Today’s guest in the End of Spring Series 2020 is Distinguished Professor Genevieve Bell, a cultural anthropologist who’s trying to create a whole new field of engineering. She’s a geek.Continue reading “The 9pm Artificial Intelligence Doom Elevator with Distinguished Professor Genevieve Bell AO”
[This is my presentation for the Media140 Sydney panel “Do Journos Do it Better? Journalists in SocMedia Communities”. This is being posted here automatically, at 5pm, just as the panel is scheduled to start. Given that sessions earlier in the day may cover similar ground, I may well re-word things as I go.]
“Do journos do it better?” Do journos do what better? I think this is actually the more interesting question: What is it that journalists actually do in our society?
Or, to stick with the question, what do they do in “social media communities” — although as I’ll explain, all communities are “social media communities”?
Now if I were presenting an Oscar I’d start by quoting the dictionary. “The Macquarie Dictionary defines ‘journalist’ as ‘someone engaged in journalism’.”
However “journalism” in turn is glossed as “the occupation of writing for, editing, and producing newspapers and other periodicals, and television and radio shows”.
So the question as stated is meaningless. Of course journalists are better at “It” — journalism — because they’re the ones doing it. If you’re not a journalist you’re not doing journalism, therefore you’re not merely bad at it, you’re not even doing it at all!
This is why I think the whole bloggers versus journalists debate was and still is so incredibly stupid. Both sets of people are doing much the same thing — creating words and pictures, probably about current events, maybe for money, maybe for the love of it or for professional status. Maybe they’re doing it well, maybe they’re doing it badly.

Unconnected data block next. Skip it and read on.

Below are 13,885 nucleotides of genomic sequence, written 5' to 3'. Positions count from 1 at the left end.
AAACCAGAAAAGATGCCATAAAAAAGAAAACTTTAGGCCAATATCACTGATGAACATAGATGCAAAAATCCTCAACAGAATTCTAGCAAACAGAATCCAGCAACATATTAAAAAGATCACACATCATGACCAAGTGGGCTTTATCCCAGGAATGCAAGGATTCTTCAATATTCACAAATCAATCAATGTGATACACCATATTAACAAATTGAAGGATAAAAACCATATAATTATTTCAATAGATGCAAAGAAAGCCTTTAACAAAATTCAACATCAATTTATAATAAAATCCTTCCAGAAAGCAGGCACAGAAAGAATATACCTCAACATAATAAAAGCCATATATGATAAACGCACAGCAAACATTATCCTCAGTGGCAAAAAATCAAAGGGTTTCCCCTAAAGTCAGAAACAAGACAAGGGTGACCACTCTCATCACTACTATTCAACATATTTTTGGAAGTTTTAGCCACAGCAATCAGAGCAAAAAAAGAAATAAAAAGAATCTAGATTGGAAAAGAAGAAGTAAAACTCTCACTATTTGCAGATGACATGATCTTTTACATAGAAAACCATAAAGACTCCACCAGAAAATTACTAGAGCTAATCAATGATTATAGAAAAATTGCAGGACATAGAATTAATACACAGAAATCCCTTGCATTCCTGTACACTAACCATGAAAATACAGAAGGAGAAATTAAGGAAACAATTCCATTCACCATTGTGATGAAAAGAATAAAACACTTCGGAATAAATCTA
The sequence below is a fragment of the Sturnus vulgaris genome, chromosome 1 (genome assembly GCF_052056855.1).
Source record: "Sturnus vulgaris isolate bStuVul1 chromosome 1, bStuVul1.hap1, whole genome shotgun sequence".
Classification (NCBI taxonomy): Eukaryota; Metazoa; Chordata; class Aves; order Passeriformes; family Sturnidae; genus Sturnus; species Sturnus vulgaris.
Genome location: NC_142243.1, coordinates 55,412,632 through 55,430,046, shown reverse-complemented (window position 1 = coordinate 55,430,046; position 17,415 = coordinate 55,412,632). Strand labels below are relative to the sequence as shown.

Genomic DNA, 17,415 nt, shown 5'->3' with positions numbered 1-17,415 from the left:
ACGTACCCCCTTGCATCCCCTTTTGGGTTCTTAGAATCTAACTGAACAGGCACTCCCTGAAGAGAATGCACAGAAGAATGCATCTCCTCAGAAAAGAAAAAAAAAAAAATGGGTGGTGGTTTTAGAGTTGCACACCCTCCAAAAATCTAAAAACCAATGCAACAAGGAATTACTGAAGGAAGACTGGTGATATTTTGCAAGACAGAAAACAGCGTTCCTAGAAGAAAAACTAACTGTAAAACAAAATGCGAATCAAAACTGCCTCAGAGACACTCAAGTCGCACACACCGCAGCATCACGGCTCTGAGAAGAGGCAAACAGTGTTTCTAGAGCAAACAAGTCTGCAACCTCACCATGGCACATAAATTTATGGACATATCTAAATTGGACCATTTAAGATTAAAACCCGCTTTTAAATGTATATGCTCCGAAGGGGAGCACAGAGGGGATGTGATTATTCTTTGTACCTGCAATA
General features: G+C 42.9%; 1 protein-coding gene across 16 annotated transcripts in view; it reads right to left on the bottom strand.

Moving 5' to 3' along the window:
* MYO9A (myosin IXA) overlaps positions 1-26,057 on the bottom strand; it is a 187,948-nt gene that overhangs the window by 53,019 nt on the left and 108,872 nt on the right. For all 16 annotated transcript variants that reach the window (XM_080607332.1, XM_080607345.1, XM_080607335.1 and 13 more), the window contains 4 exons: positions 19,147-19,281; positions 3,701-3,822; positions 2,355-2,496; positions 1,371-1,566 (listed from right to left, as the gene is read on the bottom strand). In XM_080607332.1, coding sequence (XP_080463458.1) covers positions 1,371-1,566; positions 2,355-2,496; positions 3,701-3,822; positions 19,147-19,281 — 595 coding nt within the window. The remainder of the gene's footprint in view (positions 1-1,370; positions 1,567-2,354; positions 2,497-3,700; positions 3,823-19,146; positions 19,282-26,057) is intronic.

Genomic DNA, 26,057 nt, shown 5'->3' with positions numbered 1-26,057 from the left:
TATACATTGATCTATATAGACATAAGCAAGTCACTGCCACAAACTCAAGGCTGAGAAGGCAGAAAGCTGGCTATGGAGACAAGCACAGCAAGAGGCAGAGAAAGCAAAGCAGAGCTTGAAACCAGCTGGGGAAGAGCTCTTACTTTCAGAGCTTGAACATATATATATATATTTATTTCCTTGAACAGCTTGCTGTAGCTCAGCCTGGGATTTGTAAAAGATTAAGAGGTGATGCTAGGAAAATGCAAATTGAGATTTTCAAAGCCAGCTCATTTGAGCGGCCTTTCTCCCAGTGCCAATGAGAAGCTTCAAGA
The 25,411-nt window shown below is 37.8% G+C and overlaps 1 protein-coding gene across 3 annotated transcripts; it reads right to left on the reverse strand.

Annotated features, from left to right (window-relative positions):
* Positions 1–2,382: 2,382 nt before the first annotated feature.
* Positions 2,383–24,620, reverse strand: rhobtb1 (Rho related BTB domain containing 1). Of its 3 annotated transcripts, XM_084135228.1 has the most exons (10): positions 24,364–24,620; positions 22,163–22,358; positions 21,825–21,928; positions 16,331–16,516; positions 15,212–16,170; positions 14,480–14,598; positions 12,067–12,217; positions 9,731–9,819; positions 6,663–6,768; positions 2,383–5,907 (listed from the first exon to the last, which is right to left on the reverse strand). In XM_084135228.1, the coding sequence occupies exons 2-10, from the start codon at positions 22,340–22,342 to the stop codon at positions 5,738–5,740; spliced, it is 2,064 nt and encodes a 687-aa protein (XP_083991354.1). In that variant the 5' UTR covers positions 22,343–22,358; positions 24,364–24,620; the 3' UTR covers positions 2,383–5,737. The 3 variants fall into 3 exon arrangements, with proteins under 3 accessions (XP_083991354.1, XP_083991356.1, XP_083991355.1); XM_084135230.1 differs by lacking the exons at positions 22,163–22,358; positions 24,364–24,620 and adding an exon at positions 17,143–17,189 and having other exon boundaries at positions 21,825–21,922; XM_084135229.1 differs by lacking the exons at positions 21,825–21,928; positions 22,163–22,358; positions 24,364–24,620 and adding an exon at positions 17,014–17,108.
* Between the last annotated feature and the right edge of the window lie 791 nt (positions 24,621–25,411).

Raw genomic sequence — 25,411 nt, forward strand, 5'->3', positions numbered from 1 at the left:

But during the Industrial Age, journalism with a capital “J” ended up meaning, specifically, the employees of industrial mass-media factories — especially newspapers. Employees whose jobs were to create the specific widgets of news needed by a production line — a five-paragraph story, a 30-second radio news item or whatever.
Or, with respect to my friends at the MEAA, “journalist” meant membership of a certain trade union.
Now, coming back to that word “social” in “social media”…
Here are the web links I’ve found for 29 April 2009, posted with postalness.
- Australia 2020: Government Response: A year after the event which seemed so important at the time, we finally have the government’s response.
- Developments in internet filtering technologies and other measures for promoting online safety | ACMA: The second of ACMA’s three annual reports on “developments in internet filtering technologies and other safety initiatives to protect consumers, including minors, who access content on the internet”.
- The Full Story: “The Full Story is a media and information release portal where individuals and organisations can post breaking news, publicity, information or their side of the story on issues of local or national importance — free, as it happens, unedited and in full.”
- Internet-Age Writing Syllabus and Course Overview | McSweeney’s Internet Tendency: “Course Description: As print takes its place alongside smoke signals, cuneiform, and hollering, there has emerged a new literary age, one in which writers no longer need to feel encumbered by the paper cuts, reading, and excessive use of words traditionally associated with the writing trade. Writing for Nonreaders in the Postprint Era focuses on the creation of short-form prose that is not intended to be reproduced on pulp fibers.”
- NBN Luddites will be proven wrong | BuddeBlog: Analyst Paul Budde with another thoughtful piece.
- RedR Australia: This organisation provides training for people working in overseas aid and disaster relief, covering everything from logistics to personal protection. Yes, there is a reason this is being bookmarked, but it’s secret.
- Swine flu: Twitter’s power to misinform | Net Effect: Once more, the usual human trait of passing on information which may or may not be true is blamed on Twitter, not on the humans. Fail.
Here are the web links I’ve found for 07 May 2008, posted automatically.